USING THE STAY AWAY METHOD FOR DEMENTIA HOME CARE
The “Staying away” technique is popular when moving into a community. However, this technique can also be applied to introducing home care. Home care has many benefits including:
- Reducing caregiver burnout.
- Improving the relationship between the person with dementia and the caregiver.
- Providing more mental stimulation for the person with dementia
- Presenting new socialization for the person with dementia
However, it can take time for a person with dementia and the home care aide to get into their groove. This is when it is important for the caregiver to stay away. Staying away means that the caregiver does not assist in providing care or provide any feedback as the aide is providing care or interacting with the person with dementia.
WHY DO WE NEED TO STAY AWAY?
It can be difficult for a caregiver to sit back and watch a new aide make mistakes that could potentially upset the person with dementia. However, being present vs staying away could make or break the long-term success.
How does one learn
Trial and error can be the best way for an aide to learn. According to B.F. Skinner, psychologist and behaviorist, operant conditioning is a method of learning that occurs through rewards and punishments for behavior. Through operant conditioning, an individual makes an association between a particular behavior and a consequence. Only about 20% of what we are told is retained. When I train professionals, they participate in experiential learning. Ever heard that you should allow a child to touch a hot stove and they’ll learn to never touch it again? Allow the aide to make mistakes and the reactions of the person with dementia will provide the operant conditioning to learn. A dementia consultant can help to reinforce that conditioning through understanding and explanation of the “why.”
Dementia is unique to each individual
You may hire an aide with dementia experience, but we know that dementia looks different for everyone. There are a lot of factors regarding the person with dementia (personality, family dynamics, education, past experiences, generation, likes, dislikes, etc.) that impact the way we provide care. Experience with the person with dementia will supplement the knowledge the aide has. It can be frustrating when a company sends someone with dementia experience and you feel as though they don’t have it. They haven’t met your family member yet therefore, they have no experience with your family member with dementia.
If a caregiver interjects or interferes with the care and interactions, the learning curve is greater and will negatively impact the time it takes to transition the person with dementia into accepting a homecare aide.
HOW TO PREPARE FOR THE STAY AWAY METHOD
Staying away can be tough. But there are some ways you can prepare to support the aide, the person with dementia, and yourself during this phase.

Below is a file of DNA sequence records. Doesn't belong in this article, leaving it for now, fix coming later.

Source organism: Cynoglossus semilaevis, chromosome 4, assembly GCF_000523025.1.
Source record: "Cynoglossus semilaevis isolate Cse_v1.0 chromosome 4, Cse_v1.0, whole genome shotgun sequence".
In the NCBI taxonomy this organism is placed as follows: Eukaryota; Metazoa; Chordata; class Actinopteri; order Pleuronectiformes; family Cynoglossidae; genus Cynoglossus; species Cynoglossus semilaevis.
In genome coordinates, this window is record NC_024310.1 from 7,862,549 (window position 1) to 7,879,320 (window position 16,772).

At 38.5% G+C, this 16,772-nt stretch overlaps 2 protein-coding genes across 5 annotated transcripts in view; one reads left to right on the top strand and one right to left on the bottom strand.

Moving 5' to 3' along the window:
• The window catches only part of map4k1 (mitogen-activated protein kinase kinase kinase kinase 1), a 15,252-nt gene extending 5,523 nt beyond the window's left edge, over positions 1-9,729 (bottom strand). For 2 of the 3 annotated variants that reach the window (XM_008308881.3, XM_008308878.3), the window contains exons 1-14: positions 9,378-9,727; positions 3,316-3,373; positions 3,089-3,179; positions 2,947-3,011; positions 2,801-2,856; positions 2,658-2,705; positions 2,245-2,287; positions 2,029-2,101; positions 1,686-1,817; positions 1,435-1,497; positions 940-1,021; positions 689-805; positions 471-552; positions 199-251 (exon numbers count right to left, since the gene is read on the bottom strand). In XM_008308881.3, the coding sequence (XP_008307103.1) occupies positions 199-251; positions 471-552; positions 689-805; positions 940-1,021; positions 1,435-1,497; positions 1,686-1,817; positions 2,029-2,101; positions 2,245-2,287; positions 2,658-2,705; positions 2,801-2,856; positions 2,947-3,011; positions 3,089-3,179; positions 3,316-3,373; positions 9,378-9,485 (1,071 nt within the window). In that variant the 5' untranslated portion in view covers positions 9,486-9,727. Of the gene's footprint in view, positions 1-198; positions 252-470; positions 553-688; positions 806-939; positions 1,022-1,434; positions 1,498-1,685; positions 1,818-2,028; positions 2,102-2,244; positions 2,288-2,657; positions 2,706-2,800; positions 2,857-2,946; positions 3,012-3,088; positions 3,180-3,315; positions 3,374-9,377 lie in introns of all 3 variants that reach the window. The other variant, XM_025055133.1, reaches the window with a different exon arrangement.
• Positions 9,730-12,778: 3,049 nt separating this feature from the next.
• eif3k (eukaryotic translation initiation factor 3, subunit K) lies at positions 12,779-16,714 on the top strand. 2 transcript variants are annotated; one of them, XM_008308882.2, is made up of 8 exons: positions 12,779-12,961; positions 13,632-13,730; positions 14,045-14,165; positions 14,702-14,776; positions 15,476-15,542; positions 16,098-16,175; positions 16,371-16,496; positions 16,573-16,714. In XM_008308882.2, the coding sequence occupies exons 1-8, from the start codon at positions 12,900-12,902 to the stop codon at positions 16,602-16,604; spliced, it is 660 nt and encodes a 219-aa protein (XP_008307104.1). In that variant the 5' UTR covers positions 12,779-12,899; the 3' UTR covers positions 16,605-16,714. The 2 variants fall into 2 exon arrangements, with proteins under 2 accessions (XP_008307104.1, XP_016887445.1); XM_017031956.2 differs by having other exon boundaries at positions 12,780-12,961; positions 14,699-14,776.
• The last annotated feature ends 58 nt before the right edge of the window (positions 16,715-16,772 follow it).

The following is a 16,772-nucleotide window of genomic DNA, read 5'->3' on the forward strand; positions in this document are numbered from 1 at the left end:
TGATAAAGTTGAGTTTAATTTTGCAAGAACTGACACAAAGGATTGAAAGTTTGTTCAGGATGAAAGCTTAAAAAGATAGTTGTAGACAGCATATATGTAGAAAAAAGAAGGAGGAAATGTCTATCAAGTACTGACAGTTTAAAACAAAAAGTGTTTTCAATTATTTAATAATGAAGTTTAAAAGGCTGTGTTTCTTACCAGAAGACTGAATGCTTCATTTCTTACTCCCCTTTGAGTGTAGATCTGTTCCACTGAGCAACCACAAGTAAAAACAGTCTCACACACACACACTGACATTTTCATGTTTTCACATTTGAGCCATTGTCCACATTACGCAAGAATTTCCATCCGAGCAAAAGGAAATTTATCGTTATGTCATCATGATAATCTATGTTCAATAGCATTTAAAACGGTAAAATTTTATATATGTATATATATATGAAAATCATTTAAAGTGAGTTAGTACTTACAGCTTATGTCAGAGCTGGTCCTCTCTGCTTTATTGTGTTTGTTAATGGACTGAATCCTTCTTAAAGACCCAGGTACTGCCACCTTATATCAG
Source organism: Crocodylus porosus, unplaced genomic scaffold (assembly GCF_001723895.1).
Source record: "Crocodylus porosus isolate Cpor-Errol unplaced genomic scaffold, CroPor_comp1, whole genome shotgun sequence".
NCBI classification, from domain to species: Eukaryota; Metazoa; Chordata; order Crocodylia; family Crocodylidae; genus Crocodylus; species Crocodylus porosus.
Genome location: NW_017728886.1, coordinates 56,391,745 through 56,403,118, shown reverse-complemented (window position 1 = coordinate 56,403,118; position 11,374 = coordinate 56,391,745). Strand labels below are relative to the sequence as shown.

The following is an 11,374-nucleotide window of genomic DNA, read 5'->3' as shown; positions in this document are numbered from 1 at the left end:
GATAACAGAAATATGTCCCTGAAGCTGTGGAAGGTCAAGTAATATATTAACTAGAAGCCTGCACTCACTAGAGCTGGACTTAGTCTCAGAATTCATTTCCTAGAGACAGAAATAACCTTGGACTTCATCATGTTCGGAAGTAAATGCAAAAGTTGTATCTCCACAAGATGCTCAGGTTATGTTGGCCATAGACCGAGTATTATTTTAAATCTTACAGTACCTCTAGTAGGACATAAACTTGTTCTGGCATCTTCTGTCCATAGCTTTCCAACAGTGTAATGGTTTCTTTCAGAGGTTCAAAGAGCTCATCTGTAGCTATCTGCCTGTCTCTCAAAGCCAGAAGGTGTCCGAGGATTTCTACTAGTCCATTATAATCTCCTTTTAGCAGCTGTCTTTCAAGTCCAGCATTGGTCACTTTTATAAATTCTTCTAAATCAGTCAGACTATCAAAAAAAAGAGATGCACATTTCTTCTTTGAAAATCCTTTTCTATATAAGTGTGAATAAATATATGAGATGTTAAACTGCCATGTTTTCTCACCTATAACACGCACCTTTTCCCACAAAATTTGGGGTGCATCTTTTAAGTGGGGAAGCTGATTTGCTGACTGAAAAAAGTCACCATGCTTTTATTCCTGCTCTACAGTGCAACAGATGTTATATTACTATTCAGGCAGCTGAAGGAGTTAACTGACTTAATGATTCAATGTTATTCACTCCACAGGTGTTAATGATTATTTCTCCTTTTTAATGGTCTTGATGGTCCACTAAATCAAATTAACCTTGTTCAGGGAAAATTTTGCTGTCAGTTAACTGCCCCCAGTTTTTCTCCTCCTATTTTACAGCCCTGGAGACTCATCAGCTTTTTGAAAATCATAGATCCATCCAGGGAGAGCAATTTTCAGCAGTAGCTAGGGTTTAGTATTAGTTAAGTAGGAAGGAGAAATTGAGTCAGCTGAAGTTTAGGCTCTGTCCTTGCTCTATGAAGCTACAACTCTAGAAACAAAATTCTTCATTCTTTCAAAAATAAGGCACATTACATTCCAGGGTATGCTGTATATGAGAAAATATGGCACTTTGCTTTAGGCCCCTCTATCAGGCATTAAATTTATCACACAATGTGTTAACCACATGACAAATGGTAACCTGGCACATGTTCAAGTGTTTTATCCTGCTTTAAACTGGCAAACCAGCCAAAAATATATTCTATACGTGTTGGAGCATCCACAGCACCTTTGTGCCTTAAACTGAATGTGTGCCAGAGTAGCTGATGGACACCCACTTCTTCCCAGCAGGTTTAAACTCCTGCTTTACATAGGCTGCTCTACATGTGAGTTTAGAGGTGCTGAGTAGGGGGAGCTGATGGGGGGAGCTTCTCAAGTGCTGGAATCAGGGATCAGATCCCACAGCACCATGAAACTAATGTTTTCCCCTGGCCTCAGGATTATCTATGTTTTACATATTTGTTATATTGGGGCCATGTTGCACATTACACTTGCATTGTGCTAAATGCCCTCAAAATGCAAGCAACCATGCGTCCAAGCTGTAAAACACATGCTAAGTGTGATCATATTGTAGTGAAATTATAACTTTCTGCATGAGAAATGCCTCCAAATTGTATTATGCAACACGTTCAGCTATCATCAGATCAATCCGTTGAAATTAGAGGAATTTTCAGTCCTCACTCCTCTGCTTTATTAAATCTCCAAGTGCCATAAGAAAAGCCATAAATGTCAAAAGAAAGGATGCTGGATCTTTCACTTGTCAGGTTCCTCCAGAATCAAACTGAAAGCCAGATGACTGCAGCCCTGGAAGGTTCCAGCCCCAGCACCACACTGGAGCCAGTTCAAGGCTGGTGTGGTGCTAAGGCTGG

- Provide a list of likes and dislikes: You know your loved one better than anyone else. You have probably been providing care for some time so you’ve learned their likes and dislikes. Provide this information to the home care company and the aide. Know that it may not all be applied initially. Be patient.
- Schedule yourself time outside of the home: It is hard to watch someone you care about become upset. This happens when someone moves to Assisted Living, but you’re not there to see it. If you work from home, can you work at a coffee shop instead? Maybe you haven’t been to the gym in a while or need a haircut. Get out of the house to decrease your temptation to engage or interfere.
- Check in with the aide and home care agency: Ask how else you can help. Does the aide need more materials for activities? Perhaps they’d like to cook a special dish to bond with your loved one. How can you support them?
- Leave discretely: You’re a support system for your loved one and your departure may be a trigger for them. If you are able to leave discretely, they may be less triggered.
WHEN STAYING AWAY DOESN’T WORK
This method does not always work. However, there are three common mistakes that are made when introducing home care.
- Treating the aide as an outsider: It can be weird to have someone in your home that is not a part of your family. If you’re feeling this way, it’s likely the person with dementia is also feeling this way. Including the aide in meals, greeting them as a friend, and including them in conversation will be helpful in establishing them as a safe and welcomed person.
- Showing your frustration: Families are often frustrated when aides do not get the care and interactions right on the first day or even the first week. People with dementia read emotions quite well and they’ll follow your cues. If you’re frustrated, they will not respond well to the aide. So keep that in mind.
- Not taking care of yourself: Just like a person with dementia picks up on emotions directed at others, they’ll pick up on your day-to-day emotions and stress. Find some ways to perform self-care. Meditating, exercising, sleeping, taking a long shower, being productive, cleaning the closet. Whatever brings you joy and relaxes you!
- Assuming your technique is the right technique for aides: Sometimes, your technique works because you’re the one performing it. Proper techniques for how an aide should carry out care may be completely different. While trial and error can work, it may be beneficial to hire a dementia consultant to help with developing the correct techniques.
The specific transition technique will vary for each person. Sometimes, when proper techniques aren’t determined, a home care agency may choose to discontinue services and leave you back at square one. A dementia consultant can help prevent this by developing an individualized transition approach and support. If you believe “staying away” is not the right is technique for you and your loved one contact Trovato Dementia Services for your free phone consultation.